Major corporations and multi-national companies have long struggled with how to connect with and include small-scale suppliers. Connecting these two groups – smallholder farms and emerging markets – requires creative solutions to allow benefits for both sides. The LINK Methodology has started to close the gap between companies (See the outcome story about Unilever’s international buyer guide) and these two groups but has immense room to grow to continue to impact emerging markets.
CIAT worked with a number of partner organizations to develop LINK Methodology, a system to encourage more inclusive business models. The Link Methodology is a set of key tools, designed to initiate, implement, and conclude a participatory innovation process between different groups in a supply chain. There are four components of the system: a value chain map, a business model canvas, a set of indicative business model principles to evaluate and design business models, and an example of a prototype cycle. CIAT also conducted a series of training activities to provide Link Methodology users with direct support.
The mission of Heifer International, a development organization, is to end hunger and poverty while caring for the Earth. The Heifer team in Central America began learning about LINK methodology, prompting it to cultivate a closer relationship with CIAT. As a result, Heifer decided to scale out the methodology globally, adopting it internally for use in designing new projects and promoting it with local partners to strengthen the connections of producer cooperatives and associations with local, national, and regional markets.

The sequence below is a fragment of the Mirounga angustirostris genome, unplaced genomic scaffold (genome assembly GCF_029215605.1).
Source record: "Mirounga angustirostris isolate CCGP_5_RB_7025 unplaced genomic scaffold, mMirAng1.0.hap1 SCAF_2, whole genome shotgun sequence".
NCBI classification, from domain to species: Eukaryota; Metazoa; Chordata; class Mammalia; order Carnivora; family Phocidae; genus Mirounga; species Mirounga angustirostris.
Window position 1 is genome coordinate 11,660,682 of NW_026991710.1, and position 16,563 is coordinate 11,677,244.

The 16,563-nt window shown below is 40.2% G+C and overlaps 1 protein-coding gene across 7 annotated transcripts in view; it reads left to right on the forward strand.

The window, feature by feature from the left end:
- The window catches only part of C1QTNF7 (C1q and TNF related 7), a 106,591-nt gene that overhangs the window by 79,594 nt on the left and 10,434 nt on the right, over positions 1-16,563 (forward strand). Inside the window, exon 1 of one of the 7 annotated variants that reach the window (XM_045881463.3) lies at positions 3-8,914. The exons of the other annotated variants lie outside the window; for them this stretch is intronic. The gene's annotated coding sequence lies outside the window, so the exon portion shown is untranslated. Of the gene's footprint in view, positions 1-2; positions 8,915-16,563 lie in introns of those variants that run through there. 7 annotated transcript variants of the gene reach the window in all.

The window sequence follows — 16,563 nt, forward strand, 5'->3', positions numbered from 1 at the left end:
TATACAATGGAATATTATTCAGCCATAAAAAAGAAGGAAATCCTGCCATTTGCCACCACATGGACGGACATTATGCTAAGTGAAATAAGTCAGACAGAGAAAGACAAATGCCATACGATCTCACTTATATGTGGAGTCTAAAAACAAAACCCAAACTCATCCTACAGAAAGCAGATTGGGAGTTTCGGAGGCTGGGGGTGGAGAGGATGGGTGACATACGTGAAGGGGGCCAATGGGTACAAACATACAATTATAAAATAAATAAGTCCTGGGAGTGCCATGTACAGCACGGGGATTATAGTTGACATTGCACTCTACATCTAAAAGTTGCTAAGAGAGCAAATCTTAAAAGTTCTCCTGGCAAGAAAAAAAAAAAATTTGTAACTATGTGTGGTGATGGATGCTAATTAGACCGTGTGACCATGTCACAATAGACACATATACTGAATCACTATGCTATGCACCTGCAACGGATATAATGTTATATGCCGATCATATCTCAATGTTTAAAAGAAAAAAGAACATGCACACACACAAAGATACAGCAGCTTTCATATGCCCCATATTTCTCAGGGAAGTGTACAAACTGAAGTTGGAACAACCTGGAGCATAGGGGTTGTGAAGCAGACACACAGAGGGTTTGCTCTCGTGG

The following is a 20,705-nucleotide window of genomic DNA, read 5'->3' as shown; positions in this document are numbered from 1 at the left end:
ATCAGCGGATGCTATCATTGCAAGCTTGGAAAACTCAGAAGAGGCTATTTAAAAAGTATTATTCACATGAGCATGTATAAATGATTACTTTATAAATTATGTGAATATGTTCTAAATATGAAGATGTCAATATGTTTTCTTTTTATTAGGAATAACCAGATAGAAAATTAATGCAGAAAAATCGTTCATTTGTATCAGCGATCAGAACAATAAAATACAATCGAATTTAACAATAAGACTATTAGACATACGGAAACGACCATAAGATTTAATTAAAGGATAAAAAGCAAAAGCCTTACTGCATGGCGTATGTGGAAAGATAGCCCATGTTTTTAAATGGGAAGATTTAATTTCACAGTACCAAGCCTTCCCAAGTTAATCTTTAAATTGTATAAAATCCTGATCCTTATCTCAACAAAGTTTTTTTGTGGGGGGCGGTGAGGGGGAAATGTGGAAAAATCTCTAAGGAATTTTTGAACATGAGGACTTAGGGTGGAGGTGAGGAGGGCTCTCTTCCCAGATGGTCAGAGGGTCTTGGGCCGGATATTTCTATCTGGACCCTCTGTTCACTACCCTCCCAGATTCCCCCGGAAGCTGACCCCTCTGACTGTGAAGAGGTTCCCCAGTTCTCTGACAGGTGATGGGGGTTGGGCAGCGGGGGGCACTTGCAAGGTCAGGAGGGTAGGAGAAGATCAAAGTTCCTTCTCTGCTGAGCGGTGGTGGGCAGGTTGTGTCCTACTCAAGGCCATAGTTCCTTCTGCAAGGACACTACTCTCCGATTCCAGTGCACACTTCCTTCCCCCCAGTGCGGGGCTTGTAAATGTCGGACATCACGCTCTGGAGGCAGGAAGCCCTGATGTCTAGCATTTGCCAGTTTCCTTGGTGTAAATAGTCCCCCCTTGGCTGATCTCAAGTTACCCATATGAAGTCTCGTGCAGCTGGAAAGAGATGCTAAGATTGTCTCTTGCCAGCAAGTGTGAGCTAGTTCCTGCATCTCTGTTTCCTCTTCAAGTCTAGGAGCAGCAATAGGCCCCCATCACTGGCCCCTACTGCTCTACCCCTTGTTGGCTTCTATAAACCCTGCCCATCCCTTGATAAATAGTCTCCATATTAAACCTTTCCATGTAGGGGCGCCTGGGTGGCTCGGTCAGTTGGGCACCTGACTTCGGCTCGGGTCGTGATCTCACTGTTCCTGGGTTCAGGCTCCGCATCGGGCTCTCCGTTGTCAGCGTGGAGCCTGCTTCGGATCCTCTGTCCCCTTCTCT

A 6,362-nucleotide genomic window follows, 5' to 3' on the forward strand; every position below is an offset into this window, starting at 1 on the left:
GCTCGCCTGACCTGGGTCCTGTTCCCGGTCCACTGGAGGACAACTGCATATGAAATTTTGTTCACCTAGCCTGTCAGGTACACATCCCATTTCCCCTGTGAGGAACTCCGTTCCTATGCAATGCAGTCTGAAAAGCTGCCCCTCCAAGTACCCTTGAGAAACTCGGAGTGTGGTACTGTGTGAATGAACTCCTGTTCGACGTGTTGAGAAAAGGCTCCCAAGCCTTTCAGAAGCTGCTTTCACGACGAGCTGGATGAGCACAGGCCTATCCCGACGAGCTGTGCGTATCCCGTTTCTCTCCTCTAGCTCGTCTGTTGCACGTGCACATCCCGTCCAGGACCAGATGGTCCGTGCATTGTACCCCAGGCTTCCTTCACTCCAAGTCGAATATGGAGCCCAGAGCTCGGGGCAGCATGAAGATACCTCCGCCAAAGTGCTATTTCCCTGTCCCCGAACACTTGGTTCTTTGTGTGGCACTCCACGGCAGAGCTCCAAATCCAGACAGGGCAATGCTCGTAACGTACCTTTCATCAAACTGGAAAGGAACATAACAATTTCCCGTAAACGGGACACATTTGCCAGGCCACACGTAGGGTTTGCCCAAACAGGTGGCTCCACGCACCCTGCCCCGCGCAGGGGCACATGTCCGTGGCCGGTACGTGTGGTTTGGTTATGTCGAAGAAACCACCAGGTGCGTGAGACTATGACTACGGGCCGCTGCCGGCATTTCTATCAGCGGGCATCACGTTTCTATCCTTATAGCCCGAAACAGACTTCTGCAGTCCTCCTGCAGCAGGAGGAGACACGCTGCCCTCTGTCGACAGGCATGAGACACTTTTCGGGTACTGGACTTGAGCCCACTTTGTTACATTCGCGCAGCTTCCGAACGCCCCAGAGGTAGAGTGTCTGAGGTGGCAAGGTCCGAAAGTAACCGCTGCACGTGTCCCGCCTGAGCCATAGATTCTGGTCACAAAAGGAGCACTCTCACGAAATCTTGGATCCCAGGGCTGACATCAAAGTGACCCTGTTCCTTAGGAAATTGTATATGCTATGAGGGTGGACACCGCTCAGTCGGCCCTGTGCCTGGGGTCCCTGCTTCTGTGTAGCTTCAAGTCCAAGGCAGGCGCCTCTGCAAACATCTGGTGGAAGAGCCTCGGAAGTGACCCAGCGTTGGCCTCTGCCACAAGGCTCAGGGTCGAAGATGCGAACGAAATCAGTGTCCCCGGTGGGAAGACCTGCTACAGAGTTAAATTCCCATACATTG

What has changed?
Today, Heifer has adopted and thoroughly institutionalized LINK as its methodology for developing more inclusive business models, which are a strategic area for Heifer and its theory of change. The organization has also provided extensive training in the use of LINK for its technical teams working in South America, Asia, and Africa.
* The LINK Methodology was developed as part of the New Business Models for Sustainable Trading Relationships Project, managed by the Sustainable Food Lab in collaboration with Catholic Relief Services (CRS), the International Center for Tropical Agriculture (CIAT), the International Institute for Environment and Development (IIED) and Rainforest Alliance (RA) with support from the Bill and Melinda Gates Foundation. The CGIAR Research Program on Policies, Institutions and Markets (PIM) has supported further development of the toolkit with international NGOs in Latin America, including CRS, VECO, and Heifer International.